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Linux Kernel Gets Hot-Data Tracking

Linux Kernel

Published on 10 October 2012 10:27 AM EDT
Written by Michael Larabel in Linux Kernel
5 Comments

Patches continue to be developed for the Linux kernel that provide hot-data tracking support for file-systems. This hot-data tracking feature may lead to performance improvements when dealing with commonly used data on the disk. Currently this feature has been developed with Btrfs in mind, but could be adapted to other Linux file-systems.

The VFS hot-data tracking patches are now up to their third revision. While the Linux 3.7 merge window is currently open, the hot-data tracking patches are not quite ready yet with still a TODO list of eight items open after the v3 patches were published. It looks like hot-data tracking will burn the Linux 3.8 kernel at the earliest.

Linux kernel hot-data tracking is for tracking data "temperature" information in the VFS layer. The Linux kernel VFS layer stores some statistics like the number of reads/writes, last read/write times, read/write frequency, etc. Those various data points are then turned into a single data "temperature" to determine what data on the disk is "hot" -- i.e. the most used data on the disk. The hot data can then be moved to a solid-state drive (SSD) automatically or dealt with in other manners. The long-term development goal is for allowing Btrfs to intelligently use SSDs in a heterogeneous volume. Btrfs has long desired hot-data relocation and now it's finally coming to reality.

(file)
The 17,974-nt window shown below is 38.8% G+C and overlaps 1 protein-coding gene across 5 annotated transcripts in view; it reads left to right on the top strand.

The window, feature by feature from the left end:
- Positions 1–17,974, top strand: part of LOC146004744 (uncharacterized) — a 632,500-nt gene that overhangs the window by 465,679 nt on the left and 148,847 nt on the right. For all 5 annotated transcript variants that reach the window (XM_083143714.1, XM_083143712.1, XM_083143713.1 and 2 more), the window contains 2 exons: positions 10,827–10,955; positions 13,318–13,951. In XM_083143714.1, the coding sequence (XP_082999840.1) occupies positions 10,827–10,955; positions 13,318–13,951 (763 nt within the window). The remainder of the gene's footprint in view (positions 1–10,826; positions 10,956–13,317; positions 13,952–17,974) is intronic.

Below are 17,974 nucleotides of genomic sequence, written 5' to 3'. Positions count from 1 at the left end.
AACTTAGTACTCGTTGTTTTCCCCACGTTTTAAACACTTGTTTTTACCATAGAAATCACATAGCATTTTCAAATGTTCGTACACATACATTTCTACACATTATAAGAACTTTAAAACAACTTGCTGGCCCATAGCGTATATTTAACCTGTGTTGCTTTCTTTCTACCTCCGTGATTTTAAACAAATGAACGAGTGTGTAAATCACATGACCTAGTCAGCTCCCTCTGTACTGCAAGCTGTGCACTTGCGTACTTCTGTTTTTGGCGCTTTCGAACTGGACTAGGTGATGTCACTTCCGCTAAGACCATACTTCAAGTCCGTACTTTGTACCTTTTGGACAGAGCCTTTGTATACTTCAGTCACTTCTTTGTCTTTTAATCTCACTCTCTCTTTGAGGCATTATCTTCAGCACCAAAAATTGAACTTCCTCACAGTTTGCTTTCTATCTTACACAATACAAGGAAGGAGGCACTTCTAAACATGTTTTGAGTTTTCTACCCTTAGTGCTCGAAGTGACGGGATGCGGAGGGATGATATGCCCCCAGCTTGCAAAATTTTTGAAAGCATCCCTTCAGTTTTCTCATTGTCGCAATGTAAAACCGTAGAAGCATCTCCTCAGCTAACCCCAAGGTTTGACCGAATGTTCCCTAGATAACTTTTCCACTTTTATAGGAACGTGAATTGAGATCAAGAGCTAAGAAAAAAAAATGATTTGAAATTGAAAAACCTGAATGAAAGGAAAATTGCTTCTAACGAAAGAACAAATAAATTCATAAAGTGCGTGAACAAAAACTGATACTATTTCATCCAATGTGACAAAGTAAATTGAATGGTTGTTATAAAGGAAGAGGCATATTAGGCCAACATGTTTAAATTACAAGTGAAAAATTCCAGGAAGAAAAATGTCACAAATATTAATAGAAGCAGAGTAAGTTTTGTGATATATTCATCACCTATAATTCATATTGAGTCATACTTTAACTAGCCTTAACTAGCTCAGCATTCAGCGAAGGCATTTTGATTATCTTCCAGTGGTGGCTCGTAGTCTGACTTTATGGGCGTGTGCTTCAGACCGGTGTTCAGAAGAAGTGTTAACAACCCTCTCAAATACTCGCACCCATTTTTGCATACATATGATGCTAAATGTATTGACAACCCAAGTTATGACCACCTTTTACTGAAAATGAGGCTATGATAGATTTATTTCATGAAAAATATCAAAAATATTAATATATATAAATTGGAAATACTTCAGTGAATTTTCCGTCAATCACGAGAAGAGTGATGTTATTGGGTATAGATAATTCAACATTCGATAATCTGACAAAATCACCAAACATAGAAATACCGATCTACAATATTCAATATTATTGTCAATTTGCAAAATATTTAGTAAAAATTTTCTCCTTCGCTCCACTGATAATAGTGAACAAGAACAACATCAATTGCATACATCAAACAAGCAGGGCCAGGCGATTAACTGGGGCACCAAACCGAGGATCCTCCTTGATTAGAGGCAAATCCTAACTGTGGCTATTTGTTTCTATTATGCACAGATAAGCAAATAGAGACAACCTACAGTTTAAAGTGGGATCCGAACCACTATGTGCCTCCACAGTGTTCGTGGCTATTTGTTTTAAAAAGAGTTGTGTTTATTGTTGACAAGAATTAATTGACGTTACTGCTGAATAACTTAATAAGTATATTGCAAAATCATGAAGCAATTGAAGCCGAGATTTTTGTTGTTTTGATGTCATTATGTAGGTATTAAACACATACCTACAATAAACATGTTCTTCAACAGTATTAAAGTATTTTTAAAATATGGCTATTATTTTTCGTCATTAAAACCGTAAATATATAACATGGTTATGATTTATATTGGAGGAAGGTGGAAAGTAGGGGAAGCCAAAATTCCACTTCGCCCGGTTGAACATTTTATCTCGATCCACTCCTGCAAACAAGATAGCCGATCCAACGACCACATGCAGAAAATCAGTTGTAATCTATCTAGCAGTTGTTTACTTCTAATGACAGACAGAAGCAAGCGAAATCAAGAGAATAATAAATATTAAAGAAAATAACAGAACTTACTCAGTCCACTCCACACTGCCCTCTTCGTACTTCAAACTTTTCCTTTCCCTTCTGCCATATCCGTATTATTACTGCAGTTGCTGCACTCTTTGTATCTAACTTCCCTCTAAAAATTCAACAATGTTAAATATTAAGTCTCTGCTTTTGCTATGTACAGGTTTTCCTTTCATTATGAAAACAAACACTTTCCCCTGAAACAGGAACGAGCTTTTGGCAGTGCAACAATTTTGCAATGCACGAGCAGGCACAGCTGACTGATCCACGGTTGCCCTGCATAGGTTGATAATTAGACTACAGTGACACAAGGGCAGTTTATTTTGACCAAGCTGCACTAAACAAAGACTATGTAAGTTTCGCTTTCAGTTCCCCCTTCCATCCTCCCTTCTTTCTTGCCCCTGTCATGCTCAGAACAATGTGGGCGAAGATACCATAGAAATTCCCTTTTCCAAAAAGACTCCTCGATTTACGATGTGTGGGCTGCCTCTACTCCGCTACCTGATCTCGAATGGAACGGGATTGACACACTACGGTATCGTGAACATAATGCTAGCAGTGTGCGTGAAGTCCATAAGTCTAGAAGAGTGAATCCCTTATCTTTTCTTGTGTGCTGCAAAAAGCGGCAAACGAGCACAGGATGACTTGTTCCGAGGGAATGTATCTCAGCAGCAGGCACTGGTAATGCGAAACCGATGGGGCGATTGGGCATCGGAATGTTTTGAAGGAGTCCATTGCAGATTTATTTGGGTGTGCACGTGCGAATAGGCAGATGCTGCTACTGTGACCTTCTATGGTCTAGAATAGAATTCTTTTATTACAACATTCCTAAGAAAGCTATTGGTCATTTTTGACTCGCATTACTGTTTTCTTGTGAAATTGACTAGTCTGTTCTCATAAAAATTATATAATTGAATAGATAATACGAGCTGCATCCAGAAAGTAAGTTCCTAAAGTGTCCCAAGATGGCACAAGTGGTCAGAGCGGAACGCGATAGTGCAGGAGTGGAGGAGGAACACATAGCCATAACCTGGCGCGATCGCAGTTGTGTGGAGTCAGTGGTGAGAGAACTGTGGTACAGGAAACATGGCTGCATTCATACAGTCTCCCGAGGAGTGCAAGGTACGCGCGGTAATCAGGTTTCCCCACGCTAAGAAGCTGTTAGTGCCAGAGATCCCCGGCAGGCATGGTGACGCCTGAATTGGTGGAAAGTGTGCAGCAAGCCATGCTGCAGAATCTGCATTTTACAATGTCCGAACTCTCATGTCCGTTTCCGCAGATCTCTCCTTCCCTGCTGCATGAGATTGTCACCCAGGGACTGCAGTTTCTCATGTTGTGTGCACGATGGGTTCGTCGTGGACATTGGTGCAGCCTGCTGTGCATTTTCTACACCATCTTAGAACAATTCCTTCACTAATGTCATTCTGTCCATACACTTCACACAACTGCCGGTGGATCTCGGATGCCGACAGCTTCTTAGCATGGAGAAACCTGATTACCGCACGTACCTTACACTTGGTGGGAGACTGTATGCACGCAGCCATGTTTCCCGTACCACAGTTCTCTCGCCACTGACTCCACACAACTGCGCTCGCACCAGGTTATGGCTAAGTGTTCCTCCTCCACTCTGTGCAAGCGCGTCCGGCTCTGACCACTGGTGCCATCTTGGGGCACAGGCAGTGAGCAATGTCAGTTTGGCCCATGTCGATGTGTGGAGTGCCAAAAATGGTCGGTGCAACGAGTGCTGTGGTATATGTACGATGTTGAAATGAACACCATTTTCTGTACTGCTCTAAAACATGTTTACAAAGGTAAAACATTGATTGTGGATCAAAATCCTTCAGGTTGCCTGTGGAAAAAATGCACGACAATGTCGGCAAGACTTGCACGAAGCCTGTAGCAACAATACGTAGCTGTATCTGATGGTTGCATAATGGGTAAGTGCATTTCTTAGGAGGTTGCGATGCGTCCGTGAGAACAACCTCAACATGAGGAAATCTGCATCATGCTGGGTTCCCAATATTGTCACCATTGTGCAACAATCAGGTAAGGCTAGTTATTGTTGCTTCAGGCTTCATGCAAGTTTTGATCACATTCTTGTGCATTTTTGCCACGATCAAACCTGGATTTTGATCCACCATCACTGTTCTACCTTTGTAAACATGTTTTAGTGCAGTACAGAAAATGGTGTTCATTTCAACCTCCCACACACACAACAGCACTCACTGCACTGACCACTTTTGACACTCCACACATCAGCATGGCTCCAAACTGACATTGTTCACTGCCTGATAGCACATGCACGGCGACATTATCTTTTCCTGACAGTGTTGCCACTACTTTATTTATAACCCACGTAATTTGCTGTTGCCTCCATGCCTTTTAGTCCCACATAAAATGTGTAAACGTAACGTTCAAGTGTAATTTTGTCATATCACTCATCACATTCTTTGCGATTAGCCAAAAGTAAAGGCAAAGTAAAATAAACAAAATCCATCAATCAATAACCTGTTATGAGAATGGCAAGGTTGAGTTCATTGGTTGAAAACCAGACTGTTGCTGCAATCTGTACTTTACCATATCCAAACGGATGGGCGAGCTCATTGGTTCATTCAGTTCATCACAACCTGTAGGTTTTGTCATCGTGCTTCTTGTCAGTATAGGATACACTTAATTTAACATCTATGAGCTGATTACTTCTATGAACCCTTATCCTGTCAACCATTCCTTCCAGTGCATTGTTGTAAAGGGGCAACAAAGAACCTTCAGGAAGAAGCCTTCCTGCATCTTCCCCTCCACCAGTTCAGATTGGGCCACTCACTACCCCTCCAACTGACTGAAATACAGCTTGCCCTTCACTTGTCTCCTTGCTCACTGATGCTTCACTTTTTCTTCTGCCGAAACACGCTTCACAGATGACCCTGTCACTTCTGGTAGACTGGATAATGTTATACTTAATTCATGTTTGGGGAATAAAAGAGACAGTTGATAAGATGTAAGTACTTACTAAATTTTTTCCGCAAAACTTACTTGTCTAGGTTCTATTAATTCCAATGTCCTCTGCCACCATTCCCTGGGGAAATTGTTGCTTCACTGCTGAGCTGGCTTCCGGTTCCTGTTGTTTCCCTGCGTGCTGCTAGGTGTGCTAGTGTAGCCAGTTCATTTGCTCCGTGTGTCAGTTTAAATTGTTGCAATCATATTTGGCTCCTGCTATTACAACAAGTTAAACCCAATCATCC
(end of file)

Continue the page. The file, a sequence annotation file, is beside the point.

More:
While the initial patches implement hot-data tracking only for the Btrfs file-system, with a bulk of the hot-data work being done in the VFS layer, other file-systems could tap into this feature too. With all the patches applied, the Btrfs file-system needs to be mounted with a hot_track mount option for the feature to be actually flipped on. Hot-data statistics are also exposed over debugfs.

The patches for those interested can be found on the kernel mailing list.

About The Author
Michael Larabel is the principal author of Phoronix.com and founded the web-site in 2004 with a focus on enriching the Linux hardware experience and being the largest web-site devoted to Linux hardware reviews, particularly for products relevant to Linux gamers and enthusiasts but also commonly reviewing servers/workstations and embedded Linux devices. Michael has written more than 10,000 articles covering the state of Linux hardware support, Linux performance, graphics hardware drivers, and other topics. Michael is also the lead developer of the Phoronix Test Suite, Phoromatic, and OpenBenchmarking.org automated testing software. He can be followed via and or contacted via .
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